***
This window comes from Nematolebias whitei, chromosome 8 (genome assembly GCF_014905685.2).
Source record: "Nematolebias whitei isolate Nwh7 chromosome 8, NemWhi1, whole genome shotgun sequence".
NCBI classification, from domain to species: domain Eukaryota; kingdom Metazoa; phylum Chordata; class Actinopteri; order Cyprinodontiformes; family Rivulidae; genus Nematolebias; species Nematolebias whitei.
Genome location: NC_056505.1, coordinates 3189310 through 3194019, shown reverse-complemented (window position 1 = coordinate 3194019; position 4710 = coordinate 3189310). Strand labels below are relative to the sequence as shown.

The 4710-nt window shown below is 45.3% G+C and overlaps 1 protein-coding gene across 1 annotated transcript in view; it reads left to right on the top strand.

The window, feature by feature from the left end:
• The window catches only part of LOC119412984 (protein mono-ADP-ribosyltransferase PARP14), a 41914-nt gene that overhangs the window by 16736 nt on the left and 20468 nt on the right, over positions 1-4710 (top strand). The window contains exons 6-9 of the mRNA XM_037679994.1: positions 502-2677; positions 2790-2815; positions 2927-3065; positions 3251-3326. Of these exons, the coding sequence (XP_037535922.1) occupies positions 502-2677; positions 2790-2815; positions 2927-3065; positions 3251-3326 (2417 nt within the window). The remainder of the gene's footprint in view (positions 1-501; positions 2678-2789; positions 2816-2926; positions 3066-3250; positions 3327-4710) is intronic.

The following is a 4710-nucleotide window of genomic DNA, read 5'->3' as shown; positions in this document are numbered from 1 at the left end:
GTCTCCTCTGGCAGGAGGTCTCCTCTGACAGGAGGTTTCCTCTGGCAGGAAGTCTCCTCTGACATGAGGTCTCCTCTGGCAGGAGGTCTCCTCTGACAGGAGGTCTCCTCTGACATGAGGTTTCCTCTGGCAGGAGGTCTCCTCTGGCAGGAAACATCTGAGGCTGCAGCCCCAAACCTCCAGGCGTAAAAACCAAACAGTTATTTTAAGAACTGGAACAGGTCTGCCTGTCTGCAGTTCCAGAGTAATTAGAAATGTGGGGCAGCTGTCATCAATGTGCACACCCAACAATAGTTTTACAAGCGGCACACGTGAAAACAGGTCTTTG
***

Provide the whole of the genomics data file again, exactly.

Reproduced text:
This window comes from Nematolebias whitei, chromosome 8 (genome assembly GCF_014905685.2).
Source record: "Nematolebias whitei isolate Nwh7 chromosome 8, NemWhi1, whole genome shotgun sequence".
NCBI classification, from domain to species: domain Eukaryota; kingdom Metazoa; phylum Chordata; class Actinopteri; order Cyprinodontiformes; family Rivulidae; genus Nematolebias; species Nematolebias whitei.
Genome location: NC_056505.1, coordinates 3189310 through 3194019, shown reverse-complemented (window position 1 = coordinate 3194019; position 4710 = coordinate 3189310). Strand labels below are relative to the sequence as shown.

The 4710-nt window shown below is 45.3% G+C and overlaps 1 protein-coding gene across 1 annotated transcript in view; it reads left to right on the top strand.

The window, feature by feature from the left end:
• The window catches only part of LOC119412984 (protein mono-ADP-ribosyltransferase PARP14), a 41914-nt gene that overhangs the window by 16736 nt on the left and 20468 nt on the right, over positions 1-4710 (top strand). The window contains exons 6-9 of the mRNA XM_037679994.1: positions 502-2677; positions 2790-2815; positions 2927-3065; positions 3251-3326. Of these exons, the coding sequence (XP_037535922.1) occupies positions 502-2677; positions 2790-2815; positions 2927-3065; positions 3251-3326 (2417 nt within the window). The remainder of the gene's footprint in view (positions 1-501; positions 2678-2789; positions 2816-2926; positions 3066-3250; positions 3327-4710) is intronic.

The following is a 4710-nucleotide window of genomic DNA, read 5'->3' as shown; positions in this document are numbered from 1 at the left end:
GTCTCCTCTGGCAGGAGGTCTCCTCTGACAGGAGGTTTCCTCTGGCAGGAAGTCTCCTCTGACATGAGGTCTCCTCTGGCAGGAGGTCTCCTCTGACAGGAGGTCTCCTCTGACATGAGGTTTCCTCTGGCAGGAGGTCTCCTCTGGCAGGAAACATCTGAGGCTGCAGCCCCAAACCTCCAGGCGTAAAAACCAAACAGTTATTTTAAGAACTGGAACAGGTCTGCCTGTCTGCAGTTCCAGAGTAATTAGAAATGTGGGGCAGCTGTCATCAATGTGCACACCCAACAATAGTTTTACAAGCGGCACACGTGAAAACAGGTCTTTG